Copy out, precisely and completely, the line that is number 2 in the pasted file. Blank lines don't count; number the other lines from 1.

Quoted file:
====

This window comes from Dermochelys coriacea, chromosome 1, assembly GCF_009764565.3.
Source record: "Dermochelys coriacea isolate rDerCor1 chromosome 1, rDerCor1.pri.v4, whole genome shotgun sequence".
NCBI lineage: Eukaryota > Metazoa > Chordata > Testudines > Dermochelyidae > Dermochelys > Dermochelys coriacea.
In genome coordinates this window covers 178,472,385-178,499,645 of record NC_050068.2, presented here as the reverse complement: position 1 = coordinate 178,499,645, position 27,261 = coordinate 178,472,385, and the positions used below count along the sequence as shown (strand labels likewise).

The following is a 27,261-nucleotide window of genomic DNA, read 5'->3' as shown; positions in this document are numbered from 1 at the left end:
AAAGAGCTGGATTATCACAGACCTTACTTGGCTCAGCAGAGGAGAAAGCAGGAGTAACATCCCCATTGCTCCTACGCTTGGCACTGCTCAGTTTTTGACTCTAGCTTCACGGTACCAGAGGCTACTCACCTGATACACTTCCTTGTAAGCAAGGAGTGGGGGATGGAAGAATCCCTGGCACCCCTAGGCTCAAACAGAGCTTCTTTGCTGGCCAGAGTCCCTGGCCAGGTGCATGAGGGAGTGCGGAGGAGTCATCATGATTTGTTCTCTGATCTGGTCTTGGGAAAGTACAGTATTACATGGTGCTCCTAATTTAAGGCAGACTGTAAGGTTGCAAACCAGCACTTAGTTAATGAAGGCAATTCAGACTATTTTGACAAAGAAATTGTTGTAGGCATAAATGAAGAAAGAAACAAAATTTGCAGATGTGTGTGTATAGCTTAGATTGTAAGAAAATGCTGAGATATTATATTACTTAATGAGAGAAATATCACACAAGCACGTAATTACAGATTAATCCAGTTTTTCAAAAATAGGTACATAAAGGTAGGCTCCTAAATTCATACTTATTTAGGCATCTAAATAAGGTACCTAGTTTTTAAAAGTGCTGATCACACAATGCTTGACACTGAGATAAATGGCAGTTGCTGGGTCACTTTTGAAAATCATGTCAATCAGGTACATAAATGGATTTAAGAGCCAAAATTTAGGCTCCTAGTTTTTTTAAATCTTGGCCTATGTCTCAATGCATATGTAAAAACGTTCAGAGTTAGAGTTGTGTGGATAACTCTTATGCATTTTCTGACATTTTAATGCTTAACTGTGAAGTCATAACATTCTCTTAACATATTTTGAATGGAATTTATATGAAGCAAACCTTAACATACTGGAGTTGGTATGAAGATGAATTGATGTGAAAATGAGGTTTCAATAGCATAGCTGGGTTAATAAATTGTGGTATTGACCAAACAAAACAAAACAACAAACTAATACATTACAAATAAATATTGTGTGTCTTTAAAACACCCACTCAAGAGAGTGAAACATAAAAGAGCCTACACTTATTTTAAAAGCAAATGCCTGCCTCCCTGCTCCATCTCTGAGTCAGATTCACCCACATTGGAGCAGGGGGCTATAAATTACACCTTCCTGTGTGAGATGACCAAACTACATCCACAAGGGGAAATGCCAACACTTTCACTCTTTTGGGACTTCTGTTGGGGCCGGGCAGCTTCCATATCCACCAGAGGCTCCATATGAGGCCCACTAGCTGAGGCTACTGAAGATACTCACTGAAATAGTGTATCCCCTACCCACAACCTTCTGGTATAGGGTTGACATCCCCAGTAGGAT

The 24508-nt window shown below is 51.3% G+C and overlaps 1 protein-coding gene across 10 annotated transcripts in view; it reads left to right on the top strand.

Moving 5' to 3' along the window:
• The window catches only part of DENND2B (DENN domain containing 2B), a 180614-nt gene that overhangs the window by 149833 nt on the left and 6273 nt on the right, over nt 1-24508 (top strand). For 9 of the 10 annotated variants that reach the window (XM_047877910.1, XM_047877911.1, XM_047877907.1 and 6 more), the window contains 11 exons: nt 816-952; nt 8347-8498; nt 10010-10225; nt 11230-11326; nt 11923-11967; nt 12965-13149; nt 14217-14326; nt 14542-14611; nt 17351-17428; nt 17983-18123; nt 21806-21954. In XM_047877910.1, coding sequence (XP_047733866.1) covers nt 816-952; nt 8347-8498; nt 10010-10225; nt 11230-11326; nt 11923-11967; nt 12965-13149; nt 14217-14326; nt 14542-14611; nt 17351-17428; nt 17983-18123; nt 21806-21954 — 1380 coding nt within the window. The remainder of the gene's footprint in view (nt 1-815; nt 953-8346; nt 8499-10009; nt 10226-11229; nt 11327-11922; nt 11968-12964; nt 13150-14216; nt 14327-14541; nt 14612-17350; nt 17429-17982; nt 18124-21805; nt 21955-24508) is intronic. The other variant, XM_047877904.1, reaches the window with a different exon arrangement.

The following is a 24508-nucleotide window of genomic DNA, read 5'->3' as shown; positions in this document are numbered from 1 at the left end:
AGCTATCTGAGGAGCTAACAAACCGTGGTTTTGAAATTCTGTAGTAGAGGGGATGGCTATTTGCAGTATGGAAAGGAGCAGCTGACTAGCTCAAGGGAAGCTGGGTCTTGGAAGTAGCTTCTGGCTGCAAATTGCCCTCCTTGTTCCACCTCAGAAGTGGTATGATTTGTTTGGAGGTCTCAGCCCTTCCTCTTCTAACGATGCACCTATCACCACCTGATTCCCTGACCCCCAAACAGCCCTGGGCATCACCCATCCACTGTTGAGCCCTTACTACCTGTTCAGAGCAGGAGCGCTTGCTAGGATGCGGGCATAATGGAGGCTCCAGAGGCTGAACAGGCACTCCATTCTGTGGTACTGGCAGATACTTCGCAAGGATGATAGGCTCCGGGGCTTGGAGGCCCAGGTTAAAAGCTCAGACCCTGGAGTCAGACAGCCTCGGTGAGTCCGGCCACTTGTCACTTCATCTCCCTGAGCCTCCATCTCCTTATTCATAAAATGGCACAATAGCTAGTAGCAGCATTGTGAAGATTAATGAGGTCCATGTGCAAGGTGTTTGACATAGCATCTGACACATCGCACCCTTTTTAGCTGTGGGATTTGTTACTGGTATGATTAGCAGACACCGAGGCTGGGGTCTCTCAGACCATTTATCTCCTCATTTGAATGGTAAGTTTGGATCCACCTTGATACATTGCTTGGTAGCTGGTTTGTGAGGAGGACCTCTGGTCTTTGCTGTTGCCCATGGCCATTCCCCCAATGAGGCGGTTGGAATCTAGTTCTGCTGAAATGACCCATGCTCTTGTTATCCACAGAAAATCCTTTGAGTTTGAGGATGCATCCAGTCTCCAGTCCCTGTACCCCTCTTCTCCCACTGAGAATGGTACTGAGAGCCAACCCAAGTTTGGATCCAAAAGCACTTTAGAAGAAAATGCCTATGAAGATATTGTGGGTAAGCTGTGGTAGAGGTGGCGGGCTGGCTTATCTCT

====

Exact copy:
Source record: "Dermochelys coriacea isolate rDerCor1 chromosome 1, rDerCor1.pri.v4, whole genome shotgun sequence".